Pressure Busspipe has a strategy - Entertainer shares how to keep firing after 15 years
He is well known for being a US Virgin Islands reggae ambassador, even though there are still some fans who mistake the name Pressure Busspipe to be a born-Jamaican artiste. Still, he embraces it.
“African heritage is one blood within the culture of music. I grew up listening to a lot of the music, a lot of which was reggae music. So naturally it’s embedded in my mind from a young age,” Pressure Busspipe told The Sunday Gleaner.
Though it seems like eons, it’s only been one year since the release of his seventh album, Rebel With A Cause, which dominated on Pandora Music where he was named a featured artiste on the ‘New Reggae Now’ playlist. The 14-track set featured Jamaican hitmakers Sizzla, Anthony B, Protoje, Kabaka Pyramid, Jah9 and American rapper Redman, which helped to set off a domino effect on digital streaming platforms, across several genres, and an ever-growing legion of fans.
How did Pressure Busspipe become a mainstay in reggae music and manage to stay relevant in the playlists of disc jockeys and online radio? For Pressure Busspipe, it’s all about a consistent discography.
The reggae artiste has released an album biennially since his debut album titled The Pressure Is On in 2005. The longest he has taken is three years following his sixth album, Red Rose, which was released on his own Busspipe Records and made it into the top 10 of the Billboard reggae charts. The strategy is not only for him to maintain relevancy but also keep his listeners on their toes for more, while he, Pressure Busspipe said, “continues singing ‘upful’ messages.”
“I don’t know if anything has been missing from my career. It’s just to continue. Patience is a virtue, you know. Be humble, for humble is the meek and the meek shall inherit the earth,” expounded the artiste on the valuable lessons he has employed in his career.
Before the year ends, Pressure Busspipe is giving his fans Never Left, officially released last Friday. The lyrics are written like a personal love letter to a female interest, but the artiste says, “It’s really not dedicated to anyone in particular,” instantly shutting down that claim.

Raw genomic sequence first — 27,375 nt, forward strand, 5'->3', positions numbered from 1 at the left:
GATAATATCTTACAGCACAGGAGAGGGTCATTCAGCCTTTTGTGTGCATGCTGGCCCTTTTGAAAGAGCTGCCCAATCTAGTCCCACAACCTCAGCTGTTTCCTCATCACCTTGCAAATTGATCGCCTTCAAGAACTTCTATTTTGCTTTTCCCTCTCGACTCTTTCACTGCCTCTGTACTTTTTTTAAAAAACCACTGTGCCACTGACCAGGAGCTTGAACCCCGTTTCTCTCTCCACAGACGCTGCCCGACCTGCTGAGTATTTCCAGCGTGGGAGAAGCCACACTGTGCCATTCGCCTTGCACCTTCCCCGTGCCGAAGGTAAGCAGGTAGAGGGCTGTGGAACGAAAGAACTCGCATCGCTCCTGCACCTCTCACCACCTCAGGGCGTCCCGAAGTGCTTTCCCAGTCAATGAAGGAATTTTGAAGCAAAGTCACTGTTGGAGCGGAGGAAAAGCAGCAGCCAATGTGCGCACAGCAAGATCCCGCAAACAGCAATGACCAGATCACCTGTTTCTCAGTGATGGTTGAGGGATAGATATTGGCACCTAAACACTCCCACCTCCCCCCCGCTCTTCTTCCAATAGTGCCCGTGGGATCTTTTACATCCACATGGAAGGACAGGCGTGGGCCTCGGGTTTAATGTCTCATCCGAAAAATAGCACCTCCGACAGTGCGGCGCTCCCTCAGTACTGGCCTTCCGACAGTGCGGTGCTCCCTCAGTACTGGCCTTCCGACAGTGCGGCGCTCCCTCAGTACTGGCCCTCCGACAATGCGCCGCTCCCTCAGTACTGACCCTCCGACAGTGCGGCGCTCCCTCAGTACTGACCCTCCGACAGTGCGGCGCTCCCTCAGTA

The sound, too, also hints a further evolution in Pressure Busspipe’s recording style – not that we’re complaining – is one of the singles on the dancehall and afrobeat juggling rhythm compilation dubbed the Star Chile EP.
“As I said, it feels natural because it is African music and Jamaica’s musical genre, dancehall music, is also African music. For the lyrical content, we know, in the world, love is the healing force. It’s always good to hear a song speaking upful about a woman, so I tried to put my energy in that for the masses,” he said. “There are many musical projects in the works, as I am now attempting to work on two separate albums as well as a compilation of various artistes under the Busspipe Records label.”
Although no shows have been booked for 2021, the reggae artiste anticipates singing for large concerts sooner rather than later.
“I have not even had the opportunity to visit Saint Thomas in the Virgin Islands throughout the pandemic. It has affected the music industry globally, and it has effected the whole world. So, of course I am included. It changes the dynamics for all of us, but I am looking forward to performing everywhere next,” he said.